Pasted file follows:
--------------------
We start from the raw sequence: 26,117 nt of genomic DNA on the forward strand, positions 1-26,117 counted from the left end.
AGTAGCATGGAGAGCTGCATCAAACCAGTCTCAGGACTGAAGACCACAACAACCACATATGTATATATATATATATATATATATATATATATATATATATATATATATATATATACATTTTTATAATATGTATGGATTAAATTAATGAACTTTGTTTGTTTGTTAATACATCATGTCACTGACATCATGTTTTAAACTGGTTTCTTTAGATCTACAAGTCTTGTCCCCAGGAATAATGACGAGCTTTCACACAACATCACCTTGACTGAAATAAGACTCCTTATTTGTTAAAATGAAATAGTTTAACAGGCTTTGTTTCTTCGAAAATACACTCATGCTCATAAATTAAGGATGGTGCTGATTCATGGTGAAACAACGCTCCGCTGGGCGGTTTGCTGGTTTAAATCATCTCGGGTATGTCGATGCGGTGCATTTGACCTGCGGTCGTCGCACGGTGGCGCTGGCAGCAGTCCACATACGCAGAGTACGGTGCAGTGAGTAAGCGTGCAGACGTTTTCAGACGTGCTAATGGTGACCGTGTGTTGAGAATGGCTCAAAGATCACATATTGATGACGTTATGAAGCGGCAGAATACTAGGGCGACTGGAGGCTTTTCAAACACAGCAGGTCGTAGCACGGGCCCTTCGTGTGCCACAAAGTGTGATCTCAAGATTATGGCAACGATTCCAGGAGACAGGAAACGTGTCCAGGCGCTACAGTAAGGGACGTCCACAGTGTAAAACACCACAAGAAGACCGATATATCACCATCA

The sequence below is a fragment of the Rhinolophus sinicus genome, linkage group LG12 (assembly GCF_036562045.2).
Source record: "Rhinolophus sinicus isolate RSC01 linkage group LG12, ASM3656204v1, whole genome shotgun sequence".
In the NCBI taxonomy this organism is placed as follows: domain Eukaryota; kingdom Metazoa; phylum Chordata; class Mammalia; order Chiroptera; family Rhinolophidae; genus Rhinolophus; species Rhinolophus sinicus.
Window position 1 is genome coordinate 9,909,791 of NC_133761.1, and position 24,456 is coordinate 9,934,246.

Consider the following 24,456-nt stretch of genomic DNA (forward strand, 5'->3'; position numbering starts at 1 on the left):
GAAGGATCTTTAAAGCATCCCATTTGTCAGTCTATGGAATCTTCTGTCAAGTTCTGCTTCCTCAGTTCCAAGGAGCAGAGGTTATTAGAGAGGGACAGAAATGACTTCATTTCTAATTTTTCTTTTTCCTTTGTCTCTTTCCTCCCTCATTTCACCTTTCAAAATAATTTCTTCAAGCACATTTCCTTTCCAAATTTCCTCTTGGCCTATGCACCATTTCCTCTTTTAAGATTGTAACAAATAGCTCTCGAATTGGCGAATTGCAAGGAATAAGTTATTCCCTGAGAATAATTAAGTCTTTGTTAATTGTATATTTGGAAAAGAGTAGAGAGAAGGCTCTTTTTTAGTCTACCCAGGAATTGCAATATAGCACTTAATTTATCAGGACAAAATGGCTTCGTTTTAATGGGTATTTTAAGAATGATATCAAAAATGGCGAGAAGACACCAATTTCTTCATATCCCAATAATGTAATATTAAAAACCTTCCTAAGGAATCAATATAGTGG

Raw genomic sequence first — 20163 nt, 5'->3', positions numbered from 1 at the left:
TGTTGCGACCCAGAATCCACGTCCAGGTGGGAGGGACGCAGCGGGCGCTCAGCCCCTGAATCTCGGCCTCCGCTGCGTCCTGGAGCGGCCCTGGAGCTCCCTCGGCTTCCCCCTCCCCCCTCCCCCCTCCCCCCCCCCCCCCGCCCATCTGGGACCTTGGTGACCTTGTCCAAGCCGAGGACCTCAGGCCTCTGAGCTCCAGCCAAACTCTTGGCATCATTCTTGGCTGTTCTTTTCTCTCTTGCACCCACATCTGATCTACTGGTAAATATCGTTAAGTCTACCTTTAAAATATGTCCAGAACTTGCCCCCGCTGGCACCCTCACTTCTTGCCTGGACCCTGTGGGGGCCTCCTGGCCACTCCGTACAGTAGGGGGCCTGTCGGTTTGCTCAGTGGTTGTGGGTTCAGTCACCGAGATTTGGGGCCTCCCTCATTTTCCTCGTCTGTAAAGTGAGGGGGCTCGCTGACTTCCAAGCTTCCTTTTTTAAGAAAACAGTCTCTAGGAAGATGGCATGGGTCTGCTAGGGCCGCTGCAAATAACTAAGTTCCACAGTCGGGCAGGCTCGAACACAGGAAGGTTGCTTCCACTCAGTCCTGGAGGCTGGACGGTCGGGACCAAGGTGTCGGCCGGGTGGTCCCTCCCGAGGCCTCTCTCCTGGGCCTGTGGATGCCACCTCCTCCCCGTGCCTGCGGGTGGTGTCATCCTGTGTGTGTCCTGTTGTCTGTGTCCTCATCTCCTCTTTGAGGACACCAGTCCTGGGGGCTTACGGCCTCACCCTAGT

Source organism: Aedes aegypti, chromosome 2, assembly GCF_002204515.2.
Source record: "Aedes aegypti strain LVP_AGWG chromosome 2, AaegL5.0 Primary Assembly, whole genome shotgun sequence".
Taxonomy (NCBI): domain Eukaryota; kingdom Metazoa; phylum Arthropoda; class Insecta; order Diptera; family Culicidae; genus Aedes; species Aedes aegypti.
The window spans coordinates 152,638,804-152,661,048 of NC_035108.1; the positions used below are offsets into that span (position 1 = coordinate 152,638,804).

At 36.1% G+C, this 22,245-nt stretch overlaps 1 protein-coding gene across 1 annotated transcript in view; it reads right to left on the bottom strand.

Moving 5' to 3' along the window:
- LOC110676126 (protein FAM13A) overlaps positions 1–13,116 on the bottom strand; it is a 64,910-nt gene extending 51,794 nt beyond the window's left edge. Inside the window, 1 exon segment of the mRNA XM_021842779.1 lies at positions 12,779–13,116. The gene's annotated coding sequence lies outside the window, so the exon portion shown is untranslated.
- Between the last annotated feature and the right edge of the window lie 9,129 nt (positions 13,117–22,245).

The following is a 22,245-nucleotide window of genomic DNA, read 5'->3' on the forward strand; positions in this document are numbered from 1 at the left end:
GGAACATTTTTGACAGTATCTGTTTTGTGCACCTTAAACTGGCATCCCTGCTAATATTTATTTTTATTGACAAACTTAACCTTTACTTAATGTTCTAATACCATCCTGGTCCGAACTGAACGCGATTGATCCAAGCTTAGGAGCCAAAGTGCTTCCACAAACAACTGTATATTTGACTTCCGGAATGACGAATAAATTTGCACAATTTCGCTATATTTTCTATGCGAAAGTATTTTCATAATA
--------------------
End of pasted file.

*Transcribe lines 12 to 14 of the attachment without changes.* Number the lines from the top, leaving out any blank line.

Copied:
Source record: "Aedes aegypti strain LVP_AGWG chromosome 2, AaegL5.0 Primary Assembly, whole genome shotgun sequence".
Taxonomy (NCBI): domain Eukaryota; kingdom Metazoa; phylum Arthropoda; class Insecta; order Diptera; family Culicidae; genus Aedes; species Aedes aegypti.
The window spans coordinates 152,638,804-152,661,048 of NC_035108.1; the positions used below are offsets into that span (position 1 = coordinate 152,638,804).